simple: We bear the costs and the record rental stores get the benefit.

When a record is rented, the only earnings generated go to the rental shop operator and the blank tape maker. Revenue is thus denied those musicians and vocalists who performed on the record, those who composed and published the songs, those who took the risks, those who own the copyrights.

Thus, rental shops merely feed off the talent and investments of others, jeopardizing jobs, careers, and music itself. They offer a cheap alternative only because they bear no costs. The legitimate retailer down the street is also cheated of possible sales from this unfair competition.

Rental shops primarily feature hits to rent and copy. Yet, hits are the lifeblood of our industry because about 84 percent of the albums released do not ever recover their costs. We are dependent on the 16 percent that do make money in order to develop new talent, record new music and provide diversity in music that is recorded and to seek those elusive hits and make a profit. Yet, it is precisely this hit category of recordings that is rented and taped the most. That is a direct blow to our economic and creative gut.

With this background, the benefits of the record rental legislation are obvious. H.R. 1027 and S. 32 would restore the benefits that the copyright laws are intended to provide: to the music community, to legitimate record retailers and to the public.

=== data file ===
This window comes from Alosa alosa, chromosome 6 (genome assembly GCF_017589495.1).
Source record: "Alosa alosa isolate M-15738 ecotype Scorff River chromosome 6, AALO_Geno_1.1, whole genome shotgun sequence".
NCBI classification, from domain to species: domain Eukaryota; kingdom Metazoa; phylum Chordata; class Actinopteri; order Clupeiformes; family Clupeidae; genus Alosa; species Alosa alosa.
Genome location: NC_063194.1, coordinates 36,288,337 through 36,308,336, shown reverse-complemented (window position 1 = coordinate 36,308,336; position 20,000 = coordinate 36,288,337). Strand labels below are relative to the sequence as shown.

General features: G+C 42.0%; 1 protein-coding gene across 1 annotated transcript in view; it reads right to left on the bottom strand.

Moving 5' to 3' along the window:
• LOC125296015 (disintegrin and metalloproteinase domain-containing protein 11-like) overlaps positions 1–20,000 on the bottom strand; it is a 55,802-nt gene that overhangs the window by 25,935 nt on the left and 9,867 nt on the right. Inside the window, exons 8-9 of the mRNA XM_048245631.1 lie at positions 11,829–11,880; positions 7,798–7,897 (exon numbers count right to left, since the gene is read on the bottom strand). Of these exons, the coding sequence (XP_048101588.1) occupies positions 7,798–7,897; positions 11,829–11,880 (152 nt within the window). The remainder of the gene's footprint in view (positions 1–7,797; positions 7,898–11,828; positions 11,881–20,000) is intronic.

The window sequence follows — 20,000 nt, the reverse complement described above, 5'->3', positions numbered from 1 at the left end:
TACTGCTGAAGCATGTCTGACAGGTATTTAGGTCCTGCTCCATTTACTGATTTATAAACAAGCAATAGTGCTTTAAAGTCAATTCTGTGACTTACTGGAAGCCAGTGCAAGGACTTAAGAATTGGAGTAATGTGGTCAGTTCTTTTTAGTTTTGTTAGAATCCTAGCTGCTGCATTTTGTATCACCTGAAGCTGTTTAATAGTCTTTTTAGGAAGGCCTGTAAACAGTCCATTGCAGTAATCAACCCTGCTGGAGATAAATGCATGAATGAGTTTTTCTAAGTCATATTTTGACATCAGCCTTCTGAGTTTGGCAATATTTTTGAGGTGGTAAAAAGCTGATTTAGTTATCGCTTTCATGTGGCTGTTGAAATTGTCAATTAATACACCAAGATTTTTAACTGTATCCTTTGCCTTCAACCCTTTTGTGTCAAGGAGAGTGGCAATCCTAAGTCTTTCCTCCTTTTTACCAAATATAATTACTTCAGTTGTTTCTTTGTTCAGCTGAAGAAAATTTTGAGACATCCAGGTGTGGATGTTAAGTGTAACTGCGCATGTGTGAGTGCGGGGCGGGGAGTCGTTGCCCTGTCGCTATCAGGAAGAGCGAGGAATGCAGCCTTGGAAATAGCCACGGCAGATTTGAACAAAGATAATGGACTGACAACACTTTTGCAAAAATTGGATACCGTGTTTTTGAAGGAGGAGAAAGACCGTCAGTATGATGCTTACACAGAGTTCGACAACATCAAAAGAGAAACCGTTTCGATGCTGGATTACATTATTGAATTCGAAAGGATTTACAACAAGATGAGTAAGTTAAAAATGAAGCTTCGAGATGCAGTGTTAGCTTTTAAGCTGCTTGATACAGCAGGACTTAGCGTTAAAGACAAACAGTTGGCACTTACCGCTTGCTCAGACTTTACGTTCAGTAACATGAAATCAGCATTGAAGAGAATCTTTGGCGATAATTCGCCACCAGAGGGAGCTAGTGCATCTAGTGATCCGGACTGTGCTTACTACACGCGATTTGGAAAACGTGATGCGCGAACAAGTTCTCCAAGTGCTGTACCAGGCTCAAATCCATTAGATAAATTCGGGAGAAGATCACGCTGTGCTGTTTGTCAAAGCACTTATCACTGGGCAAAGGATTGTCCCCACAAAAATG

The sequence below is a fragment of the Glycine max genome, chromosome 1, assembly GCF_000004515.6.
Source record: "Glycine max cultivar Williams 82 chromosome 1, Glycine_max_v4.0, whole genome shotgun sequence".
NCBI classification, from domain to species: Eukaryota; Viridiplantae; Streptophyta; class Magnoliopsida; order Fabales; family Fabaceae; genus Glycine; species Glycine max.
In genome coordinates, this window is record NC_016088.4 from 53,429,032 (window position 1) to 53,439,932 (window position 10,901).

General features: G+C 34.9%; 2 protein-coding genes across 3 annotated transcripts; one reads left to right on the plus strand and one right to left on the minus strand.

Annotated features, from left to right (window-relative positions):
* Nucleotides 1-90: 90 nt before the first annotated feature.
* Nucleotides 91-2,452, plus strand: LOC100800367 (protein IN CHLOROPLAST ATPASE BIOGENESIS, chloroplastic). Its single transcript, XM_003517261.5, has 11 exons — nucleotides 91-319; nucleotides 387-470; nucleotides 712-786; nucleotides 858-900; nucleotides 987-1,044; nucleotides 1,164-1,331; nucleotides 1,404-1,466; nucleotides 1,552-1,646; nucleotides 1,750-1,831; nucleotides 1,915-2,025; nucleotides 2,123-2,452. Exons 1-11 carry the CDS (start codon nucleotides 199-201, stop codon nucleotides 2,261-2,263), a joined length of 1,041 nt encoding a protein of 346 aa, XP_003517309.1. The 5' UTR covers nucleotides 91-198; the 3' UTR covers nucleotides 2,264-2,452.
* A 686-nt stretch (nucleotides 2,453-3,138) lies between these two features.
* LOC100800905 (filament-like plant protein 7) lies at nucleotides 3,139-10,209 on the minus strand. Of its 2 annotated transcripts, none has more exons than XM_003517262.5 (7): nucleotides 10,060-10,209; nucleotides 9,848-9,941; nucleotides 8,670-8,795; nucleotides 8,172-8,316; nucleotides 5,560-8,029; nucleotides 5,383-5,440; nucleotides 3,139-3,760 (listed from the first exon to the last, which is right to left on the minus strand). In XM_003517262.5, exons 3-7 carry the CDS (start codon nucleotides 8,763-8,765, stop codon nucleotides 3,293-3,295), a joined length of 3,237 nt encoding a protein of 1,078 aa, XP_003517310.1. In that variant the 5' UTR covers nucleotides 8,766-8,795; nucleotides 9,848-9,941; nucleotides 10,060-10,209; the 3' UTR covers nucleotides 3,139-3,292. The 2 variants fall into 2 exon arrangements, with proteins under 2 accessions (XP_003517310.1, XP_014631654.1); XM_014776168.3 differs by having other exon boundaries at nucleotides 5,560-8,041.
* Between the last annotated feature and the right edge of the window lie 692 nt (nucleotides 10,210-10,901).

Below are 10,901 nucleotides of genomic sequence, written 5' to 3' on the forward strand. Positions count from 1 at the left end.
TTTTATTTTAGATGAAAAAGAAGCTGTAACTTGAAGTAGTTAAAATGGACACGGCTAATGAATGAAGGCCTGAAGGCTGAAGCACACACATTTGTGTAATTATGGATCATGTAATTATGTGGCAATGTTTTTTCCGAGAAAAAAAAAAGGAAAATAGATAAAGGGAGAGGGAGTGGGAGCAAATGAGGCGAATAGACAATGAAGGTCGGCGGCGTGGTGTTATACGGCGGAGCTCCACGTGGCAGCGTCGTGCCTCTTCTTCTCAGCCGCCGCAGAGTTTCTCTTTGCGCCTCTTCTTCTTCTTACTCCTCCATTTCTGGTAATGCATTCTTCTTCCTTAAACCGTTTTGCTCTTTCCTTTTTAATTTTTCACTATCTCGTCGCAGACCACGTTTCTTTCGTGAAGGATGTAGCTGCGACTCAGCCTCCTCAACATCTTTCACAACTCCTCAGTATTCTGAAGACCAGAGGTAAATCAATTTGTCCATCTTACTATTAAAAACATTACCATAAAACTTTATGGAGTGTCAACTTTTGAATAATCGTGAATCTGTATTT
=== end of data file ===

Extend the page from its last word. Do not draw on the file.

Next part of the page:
Creators would receive compensation for their work, retailers would no longer suffer a competitive disadvantage against rental shops, and the public would be assured a continuing supply of diverse music, thus satisfying a second requirement suggested by Professor Lange, that the legislation should ultimately enhance the public domain.

Yet, the costs of the legislation are insignificant. Few rental stores are engaged exclusively in the record rental business and none of them can fairly claim to have relied on well-established practices when they decide to make a quick buck in this business.

Fortunately, though, record rentals are still in an early stage of development, so that corrective legislation can be enacted without having to dismantle a nationwide industry. Moreover, the bill would not apply to records purchased by rental shops prior to enactment, so they would lose no rights with respect to records which they had already paid.